Yesterday Amazon announced it would open a digital music store sometime later in the year. This was a move that analysts had been expecting, but the exciting aspect of the company's announcement was that the songs sold from Amazon's music store will be free of any digital rights management, or copy protection. Additionally, they'll be distributed in MP3 format so that they'll play with ease on most music players, including the iPod.
Details about the store were hazy, but a potentially exciting difference between the iTunes store and Amazon's is that Amazon will probably have a variable pricing scheme. Will the store be an iTunes killer? The critical consensus seems to be no. But many seem to think that Amazon's store could be an important step in getting rid of DRM protections in digital music files once and for all. For more detailed opinions, follow the link.
"The crumbling of content protection is looking more like the long, slow decline of the Roman Empire than the abrupt collapse of Communism." Businessweek.com,
"Anything that helps facilitate over-the-counter music trafficking is good news for those of us tired of the battle between freeloaders and The Man." — Tony Sachs and Sal Nunziato,, The Huffington Post,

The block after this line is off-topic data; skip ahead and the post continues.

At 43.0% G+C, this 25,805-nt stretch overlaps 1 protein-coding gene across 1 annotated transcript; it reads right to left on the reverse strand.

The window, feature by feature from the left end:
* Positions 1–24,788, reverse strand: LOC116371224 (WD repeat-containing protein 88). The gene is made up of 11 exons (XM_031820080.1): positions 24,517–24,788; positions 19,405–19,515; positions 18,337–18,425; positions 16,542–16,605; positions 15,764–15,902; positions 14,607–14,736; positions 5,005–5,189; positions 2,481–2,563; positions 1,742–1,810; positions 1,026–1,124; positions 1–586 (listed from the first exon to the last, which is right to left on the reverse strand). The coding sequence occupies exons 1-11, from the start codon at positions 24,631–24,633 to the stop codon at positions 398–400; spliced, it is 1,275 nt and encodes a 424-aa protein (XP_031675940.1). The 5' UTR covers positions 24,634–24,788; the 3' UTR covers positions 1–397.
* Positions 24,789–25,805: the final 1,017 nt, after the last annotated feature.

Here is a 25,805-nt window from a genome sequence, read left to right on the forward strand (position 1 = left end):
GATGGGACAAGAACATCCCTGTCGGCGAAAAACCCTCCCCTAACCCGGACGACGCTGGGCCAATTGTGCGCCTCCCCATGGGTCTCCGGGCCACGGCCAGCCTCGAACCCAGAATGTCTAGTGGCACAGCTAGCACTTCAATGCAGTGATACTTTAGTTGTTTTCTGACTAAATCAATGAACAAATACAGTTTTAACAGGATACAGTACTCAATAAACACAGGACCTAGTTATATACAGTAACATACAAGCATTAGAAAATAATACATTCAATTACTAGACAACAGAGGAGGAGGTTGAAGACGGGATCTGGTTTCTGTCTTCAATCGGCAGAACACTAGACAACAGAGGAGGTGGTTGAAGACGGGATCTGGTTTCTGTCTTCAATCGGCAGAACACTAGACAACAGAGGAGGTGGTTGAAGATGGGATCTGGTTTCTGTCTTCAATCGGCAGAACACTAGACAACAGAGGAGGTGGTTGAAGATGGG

"It is unclear whether typical consumers even think about the kind of problems the Amazon service is trying to address. That's because Apple's tightly integrated iTunes Store and iPod so thoroughly dominate their respective markets that most people may not even be aware that there are restrictions on what they can do with their downloads." The Wall Street Journal,
"Asked how Amazon plans to compete with Apple's market-leading iTunes store, [Amazon vice president Bill] Carr said the Web merchant has a huge customer base, with 66 million active accounts. He also touted the success of its CD store, which in the United States alone offers some 1 million titles." AP,
"Let's just hope Amazon has the balls to take it up a notch. Or rather, down a notch. 99 cents. Come on, guys, make yourselves a real competitor against iTunes and kick-start the market. The sooner we get this going, the better for all of us: consumers, distributors, the industry, and the artists." Gizmodo,
"'Amazon.com has a huge customer base, huge traffic and they've got a sterling reputation for providing customer satisfaction, and I think that's one of the reasons why they waited,' Phil Leigh, an analyst for Inside Digital Media, told MacNewsWorld. 'They did not want to sell DRM music that was going to create some bad customer experiences.' " Mac News World,
"IDC analyst Susan Kevorkian said she thinks Amazon.com could push the digital music market forward by pressuring more major music labels to sell DRM-free music. 'We think Amazon's position in the market could be influential enough to move some if not all of the remaining majors toward offering MP3-encoded, DRM-free downloads,' Kevorkian said." Seattle Post-Intelligencer,
"Sweet!! I just nuked my Crapster subscription cause I got sick of it losing tracks, telling me I don't have rights to my files, and effing me over w/ DRM bullshit in general. Guess I know where I'm buying my music from now on." Digg comments,
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